- Peace Prize laureate and Kenya's Deputy Minister for Environment, Wangari Maathai, is hailed by the World Bank for her efforts to preserve the environment and empowering women. Professor Maathai's work demonstrates the importance of these two issues for poverty reduction and the preservation of peace, mirrored in the landmark decision by the Oslo Nobel Committee last month.
World Bank President James Wolfensohn this week wrote a congratulatory letter to Ms Maathai, saying he had followed her work for a long time, even before the Kenyan activist became world famous last month. In his letter, Wolfensohn congratulated the Nobel Prize winner on behalf of the entire staff of the Bank.
- I have followed Kenyan affairs closely for many years, wrote Mr Wolfensohn, and I "have long admired your many achievements in helping to preserve the environment, as a champion for women's rights, as a leader in the fight against corruption and abusive government, and for the reduction of the debt of poverty-stricken nations," the World Bank President said.
This year marks the first time that the Norwegian Nobel Committee awards the Peace Price as a result of actions to preserve the environment, and it is also the first prize for an African woman. "This Nobel Prize is an immensely important step forward for African women, as well as for the cause of the environment," commented Mr Wolfensohn. "It will be a continuing source of pride to your fellow Kenyans and for Africans across the continent," he added.
The congratulatory letter from Mr Wolfensohn was presented to Ms Maathai during a courtesy call on her by the World Bank's Kenya Country Director, Makhtar Diop. According to the Bank, Ms Maathai during her conversation with Mr Diop "hailed the Bank for its long-standing support of environmental issues and for sticking with her through tough years of environmental campaigning."
She praised the World Bank's commitment to environmental protection, saying, "Mr Wolfensohn has been very supportive of us even when things were very difficult here." She recalled her visits to Bank headquarters for meetings and to deliver lectures: "It has been a joy to communicate and share views, and I have some great friends at the World Bank," she said.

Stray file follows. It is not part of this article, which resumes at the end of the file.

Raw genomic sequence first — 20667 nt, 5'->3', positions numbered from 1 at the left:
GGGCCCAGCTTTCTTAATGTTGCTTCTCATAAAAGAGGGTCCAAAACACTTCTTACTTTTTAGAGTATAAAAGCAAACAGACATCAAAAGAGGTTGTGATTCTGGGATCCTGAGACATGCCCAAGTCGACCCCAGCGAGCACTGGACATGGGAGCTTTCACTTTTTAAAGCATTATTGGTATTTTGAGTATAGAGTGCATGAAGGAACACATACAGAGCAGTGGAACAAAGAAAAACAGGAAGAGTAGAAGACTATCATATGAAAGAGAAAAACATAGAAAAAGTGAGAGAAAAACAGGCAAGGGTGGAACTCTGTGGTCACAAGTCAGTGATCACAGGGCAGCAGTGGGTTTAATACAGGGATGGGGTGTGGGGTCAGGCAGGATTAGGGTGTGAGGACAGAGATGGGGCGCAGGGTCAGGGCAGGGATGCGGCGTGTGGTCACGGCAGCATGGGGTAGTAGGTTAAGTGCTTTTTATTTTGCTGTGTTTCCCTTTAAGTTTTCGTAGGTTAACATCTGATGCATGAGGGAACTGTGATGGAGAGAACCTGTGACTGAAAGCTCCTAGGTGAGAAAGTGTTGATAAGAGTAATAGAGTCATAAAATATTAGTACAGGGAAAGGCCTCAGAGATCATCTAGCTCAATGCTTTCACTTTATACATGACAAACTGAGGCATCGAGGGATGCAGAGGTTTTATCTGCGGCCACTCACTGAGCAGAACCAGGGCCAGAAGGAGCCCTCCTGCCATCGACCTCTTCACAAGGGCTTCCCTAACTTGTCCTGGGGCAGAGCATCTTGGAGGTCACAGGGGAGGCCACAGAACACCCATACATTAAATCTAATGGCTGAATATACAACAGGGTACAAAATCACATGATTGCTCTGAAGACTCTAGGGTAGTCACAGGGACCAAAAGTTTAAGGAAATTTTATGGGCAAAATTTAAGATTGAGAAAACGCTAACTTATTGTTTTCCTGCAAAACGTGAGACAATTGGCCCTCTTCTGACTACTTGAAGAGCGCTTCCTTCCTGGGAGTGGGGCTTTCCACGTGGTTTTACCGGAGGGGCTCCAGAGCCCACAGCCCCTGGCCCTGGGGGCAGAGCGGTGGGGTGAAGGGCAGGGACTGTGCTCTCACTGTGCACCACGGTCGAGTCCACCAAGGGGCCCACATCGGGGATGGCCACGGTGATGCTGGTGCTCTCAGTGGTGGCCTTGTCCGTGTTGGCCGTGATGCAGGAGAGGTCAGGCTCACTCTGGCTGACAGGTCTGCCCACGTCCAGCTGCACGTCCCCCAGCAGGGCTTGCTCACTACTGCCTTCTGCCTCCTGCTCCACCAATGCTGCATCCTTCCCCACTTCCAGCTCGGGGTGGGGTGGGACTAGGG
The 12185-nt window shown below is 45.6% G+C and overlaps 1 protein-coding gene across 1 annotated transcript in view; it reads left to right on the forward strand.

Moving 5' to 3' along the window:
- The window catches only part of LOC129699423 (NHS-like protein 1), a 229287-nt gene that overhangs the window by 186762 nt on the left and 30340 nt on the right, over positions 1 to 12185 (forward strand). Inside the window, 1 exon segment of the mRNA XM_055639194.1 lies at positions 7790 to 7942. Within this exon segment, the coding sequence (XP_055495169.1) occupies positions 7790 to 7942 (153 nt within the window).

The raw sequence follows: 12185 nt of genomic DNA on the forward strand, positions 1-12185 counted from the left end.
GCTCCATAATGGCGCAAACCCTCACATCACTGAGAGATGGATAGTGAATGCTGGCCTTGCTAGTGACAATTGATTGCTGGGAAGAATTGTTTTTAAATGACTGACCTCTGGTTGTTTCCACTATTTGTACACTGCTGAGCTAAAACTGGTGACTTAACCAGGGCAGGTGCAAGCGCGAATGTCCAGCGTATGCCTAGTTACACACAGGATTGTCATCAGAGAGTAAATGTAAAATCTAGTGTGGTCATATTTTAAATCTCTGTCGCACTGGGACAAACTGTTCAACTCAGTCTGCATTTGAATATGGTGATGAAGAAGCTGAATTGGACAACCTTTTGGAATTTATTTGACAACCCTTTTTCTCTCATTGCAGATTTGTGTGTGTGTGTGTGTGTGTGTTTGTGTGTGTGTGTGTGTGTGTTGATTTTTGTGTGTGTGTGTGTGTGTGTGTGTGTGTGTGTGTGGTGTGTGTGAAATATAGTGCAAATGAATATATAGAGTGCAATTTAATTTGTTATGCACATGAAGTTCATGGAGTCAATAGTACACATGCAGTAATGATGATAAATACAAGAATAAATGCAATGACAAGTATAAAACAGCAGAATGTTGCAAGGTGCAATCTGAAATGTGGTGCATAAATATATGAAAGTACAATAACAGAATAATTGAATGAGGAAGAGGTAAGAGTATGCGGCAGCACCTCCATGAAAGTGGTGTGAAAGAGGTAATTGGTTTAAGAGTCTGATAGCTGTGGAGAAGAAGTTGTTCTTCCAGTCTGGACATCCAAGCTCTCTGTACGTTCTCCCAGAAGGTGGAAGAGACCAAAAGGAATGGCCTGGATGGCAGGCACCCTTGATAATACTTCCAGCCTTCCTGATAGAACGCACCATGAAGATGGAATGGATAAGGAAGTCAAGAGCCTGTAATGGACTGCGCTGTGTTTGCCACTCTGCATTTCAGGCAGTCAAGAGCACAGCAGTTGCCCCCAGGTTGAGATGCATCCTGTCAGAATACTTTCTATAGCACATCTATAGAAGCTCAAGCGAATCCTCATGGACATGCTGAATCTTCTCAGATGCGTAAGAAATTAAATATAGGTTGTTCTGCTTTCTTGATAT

Ms Maathai further said she was pleased that the Nobel Committee had recognised the vital link between what she called the "three pillars of development;" environmental sustainability, democratic governance, and human rights. "This is like the three stones of the traditional African cooking stove. You need all three to get balance."
Commenting on the links between environmental issues and securing peace, she said many conflicts in Africa have been fuelled by clashes over environmental resources. "You will not have peace if you do not manage your resources," the Kenyan Minister observed. "Our communities need to rediscover that forests are a source of our livelihood."
She said she was leading an initiative bringing together communities and a cross section of interest groups to encourage participatory management of forests. The project will include commercial activities in forests such as bee keeping and ecotourism, and examine ways of ensuring energy and food security of neighbouring communities.
Mr Diop told Minister Maathai that the World Bank would launch in November an analytical study of the forest sector to provide technical assistance to the government's forest reform initiative. The objective of the Economic and Sector Work (ESW) would be to assist Kenya's government to address some of the difficult policy issues it is facing in its attempts to provide a sustainable approach to forest management.
The Bank's Kenya representative added that the sector studies would also find ways to assist the government respond to increasing pressure from local communities and various forest industries to gain access to forest resources. The study was to "help Kenya to develop a sound framework for reforms in the sector, in anticipation of the passing in parliament of an impending forestry bill," Mr Diop said.
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